Tom Berry, Head of Communications at DI, welcomes the 2012 Open Budget Survey, a comprehensive overview of which countries value budget transparency.
The International Budget Partnership (IBP) launched their bi-annual Open Budget Survey this week. It made sobering reading for those of us working in the transparency field revealing that three of every four nations (representing over half of the world’s people) fail to meet basic budget transparency standards.
While there had been an overall improvement since the start of the initiative in 2006, change is clearly happening too slowly. The survey revealed that 77 of the 100 countries assessed failed to meet basic standards of budget transparency, meaning that people have access to less than half the desired levels of budget information that they need to fully grasp how their government is using public resources to hold it to account. The governments of 21 countries do not even publish their executive budget proposal, the most critical document for understanding exactly how governments plans to manage their country’s finances.
Compounding this lack of transparency are findings on the widespread failure of governments to provide sufficient opportunities for citizens and civil society to engage in budget processes. The survey examined this area in detail for the first time. The average score on participation opportunities was just 19 out of 100. Only South Korea (which scored 92) is judged as providing its citizens with sufficient space to engage in the budgetary process.
Improved decision making through transparency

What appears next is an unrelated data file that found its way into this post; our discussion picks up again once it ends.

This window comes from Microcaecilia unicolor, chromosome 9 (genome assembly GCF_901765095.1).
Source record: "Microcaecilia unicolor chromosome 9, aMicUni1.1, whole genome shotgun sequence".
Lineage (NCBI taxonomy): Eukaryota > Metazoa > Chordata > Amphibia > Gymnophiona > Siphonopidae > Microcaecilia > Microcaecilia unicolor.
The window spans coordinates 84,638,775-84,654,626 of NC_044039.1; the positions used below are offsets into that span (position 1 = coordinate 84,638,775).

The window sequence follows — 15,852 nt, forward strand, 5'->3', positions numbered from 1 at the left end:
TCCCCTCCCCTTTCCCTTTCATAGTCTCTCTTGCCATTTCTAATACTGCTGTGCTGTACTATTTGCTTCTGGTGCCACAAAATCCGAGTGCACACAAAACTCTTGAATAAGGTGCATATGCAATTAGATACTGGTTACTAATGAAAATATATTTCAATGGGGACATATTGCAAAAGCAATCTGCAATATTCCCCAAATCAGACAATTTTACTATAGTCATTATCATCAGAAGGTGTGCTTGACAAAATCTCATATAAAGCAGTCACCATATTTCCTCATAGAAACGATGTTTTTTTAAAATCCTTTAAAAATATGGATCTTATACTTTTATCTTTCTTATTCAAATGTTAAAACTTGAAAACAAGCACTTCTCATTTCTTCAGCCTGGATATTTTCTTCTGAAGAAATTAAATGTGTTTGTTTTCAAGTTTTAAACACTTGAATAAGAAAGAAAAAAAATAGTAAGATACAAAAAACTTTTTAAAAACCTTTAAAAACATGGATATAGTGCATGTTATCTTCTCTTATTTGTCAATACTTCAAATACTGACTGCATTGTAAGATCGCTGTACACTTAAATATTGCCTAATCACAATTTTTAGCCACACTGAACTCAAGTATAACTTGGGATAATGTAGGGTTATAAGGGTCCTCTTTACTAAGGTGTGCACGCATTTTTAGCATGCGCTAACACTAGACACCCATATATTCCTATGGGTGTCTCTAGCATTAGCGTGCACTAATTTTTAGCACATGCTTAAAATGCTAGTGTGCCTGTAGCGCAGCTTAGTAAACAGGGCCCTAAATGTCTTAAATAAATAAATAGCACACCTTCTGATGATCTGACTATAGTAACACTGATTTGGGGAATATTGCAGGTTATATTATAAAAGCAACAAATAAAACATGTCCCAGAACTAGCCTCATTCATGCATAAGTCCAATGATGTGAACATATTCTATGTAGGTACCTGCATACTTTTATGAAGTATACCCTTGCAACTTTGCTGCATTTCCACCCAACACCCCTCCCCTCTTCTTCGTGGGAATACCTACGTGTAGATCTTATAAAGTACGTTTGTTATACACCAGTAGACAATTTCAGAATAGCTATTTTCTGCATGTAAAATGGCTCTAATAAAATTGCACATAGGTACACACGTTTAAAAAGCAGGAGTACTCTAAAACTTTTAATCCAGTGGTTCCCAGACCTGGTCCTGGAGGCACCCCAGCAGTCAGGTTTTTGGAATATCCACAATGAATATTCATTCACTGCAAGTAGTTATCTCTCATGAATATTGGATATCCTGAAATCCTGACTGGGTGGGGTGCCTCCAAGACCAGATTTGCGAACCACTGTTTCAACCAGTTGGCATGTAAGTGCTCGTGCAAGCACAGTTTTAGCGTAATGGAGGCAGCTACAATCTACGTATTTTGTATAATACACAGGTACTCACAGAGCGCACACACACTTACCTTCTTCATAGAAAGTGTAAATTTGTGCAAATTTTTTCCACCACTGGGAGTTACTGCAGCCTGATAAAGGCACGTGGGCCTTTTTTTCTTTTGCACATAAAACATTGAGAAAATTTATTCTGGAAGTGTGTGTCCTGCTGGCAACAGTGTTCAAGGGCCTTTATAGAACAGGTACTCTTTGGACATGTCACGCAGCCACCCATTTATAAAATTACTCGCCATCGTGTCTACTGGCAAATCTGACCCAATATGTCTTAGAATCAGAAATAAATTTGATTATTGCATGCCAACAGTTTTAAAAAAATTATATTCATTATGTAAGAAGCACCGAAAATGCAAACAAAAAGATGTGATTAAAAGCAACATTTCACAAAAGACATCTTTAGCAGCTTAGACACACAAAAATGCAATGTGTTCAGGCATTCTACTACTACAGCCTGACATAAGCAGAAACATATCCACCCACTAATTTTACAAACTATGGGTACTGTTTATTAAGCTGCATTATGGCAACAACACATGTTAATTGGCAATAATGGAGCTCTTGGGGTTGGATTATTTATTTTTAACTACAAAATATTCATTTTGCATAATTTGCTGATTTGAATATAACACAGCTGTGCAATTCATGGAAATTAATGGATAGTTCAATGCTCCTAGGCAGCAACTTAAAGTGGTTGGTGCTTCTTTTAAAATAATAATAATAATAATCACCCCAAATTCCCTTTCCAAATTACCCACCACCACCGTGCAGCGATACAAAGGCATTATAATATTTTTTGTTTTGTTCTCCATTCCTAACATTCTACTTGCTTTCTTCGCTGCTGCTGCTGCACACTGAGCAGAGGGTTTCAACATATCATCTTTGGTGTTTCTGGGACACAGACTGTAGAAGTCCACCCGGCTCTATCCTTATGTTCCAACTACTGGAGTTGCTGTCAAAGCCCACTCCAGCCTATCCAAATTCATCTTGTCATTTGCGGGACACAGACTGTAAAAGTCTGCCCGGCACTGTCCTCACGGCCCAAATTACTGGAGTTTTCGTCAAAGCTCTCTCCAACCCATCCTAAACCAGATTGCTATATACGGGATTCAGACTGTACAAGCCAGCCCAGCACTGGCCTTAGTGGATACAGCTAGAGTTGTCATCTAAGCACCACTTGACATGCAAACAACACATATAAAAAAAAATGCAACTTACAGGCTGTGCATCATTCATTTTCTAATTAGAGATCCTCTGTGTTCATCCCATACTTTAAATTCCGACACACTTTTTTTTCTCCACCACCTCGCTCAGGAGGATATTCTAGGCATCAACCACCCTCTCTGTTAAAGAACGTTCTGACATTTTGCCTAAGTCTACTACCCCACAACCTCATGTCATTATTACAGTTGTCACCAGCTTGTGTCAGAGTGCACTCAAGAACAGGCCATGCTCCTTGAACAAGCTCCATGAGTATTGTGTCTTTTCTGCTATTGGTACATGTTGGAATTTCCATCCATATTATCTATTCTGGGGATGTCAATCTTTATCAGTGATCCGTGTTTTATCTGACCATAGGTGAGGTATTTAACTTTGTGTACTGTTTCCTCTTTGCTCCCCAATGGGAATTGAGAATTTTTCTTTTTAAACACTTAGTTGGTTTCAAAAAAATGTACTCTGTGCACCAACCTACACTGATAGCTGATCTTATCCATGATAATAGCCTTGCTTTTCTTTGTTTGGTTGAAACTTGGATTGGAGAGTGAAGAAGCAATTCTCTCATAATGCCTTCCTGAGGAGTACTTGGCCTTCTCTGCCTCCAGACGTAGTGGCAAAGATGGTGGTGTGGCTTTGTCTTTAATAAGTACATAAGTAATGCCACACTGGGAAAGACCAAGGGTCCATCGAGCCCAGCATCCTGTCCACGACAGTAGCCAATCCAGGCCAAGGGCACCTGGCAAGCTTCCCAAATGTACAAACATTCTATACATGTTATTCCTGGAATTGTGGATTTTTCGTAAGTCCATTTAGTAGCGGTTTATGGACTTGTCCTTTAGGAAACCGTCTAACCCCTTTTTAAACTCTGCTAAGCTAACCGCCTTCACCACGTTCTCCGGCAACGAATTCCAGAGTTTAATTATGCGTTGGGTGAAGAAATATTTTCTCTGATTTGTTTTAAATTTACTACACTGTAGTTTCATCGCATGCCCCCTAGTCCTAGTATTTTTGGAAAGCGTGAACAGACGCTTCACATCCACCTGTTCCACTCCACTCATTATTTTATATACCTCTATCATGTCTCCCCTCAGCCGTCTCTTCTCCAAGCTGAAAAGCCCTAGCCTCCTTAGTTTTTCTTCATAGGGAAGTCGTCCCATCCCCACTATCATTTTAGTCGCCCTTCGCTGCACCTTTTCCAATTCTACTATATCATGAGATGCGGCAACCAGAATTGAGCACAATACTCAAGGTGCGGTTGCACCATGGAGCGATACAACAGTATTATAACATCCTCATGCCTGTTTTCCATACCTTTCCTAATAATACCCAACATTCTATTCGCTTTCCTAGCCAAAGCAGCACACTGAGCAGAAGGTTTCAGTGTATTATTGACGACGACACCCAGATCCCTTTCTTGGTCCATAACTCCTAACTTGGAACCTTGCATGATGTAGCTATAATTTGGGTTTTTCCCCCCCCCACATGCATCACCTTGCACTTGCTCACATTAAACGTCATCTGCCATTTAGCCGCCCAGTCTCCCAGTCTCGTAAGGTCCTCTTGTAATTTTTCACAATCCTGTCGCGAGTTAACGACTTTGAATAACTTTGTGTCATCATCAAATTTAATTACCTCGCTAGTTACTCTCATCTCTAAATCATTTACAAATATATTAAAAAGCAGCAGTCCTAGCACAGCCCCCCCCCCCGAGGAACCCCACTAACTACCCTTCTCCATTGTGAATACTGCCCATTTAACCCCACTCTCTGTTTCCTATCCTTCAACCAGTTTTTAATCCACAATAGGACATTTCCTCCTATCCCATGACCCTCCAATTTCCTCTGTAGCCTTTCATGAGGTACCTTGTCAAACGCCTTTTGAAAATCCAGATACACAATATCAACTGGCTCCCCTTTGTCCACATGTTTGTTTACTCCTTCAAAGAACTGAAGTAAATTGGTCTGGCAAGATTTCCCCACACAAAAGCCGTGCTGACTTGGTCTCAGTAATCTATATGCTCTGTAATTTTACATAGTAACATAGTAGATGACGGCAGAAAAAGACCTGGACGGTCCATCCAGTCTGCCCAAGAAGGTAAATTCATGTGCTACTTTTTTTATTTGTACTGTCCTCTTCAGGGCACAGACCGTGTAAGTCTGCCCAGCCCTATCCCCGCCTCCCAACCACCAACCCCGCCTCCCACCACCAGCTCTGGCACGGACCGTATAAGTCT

IBP claim (and DI agree) that the success of efforts to reduce maternal mortality, eliminate persistent poverty, provide children with access to high-quality education, and address the impact of climate change all hinge on whether countries make the right budget choices and whether decisions are implemented effectively. We believe greater transparency helps people scrutinise government spending decisions more effectively – increasing accountability, empowering citizens and contributing to improved decision making and service delivery.
Interestingly, the Open Budget Survey summarises new research showing that transparent budget systems can lead to cheaper international credit and, according to the International Monetary Fund, are critical to a country’s fiscal credibility and performance. For instance, using findings from a recent analysis by the International Monetary Fund, the IBP estimates that Portugal’s lack of fiscal transparency has enabled the government to hide a substantive part of its government debt, to the tune of approximately US$26 billion, or 11 percent of GDP.
The Open Budget Survey also highlights substantial new case study evidence showing that in countries around the world when citizens have access to budget information coupled with opportunities for public participation the result can be better policies, better implementation on the ground, and, ultimately, better outcomes.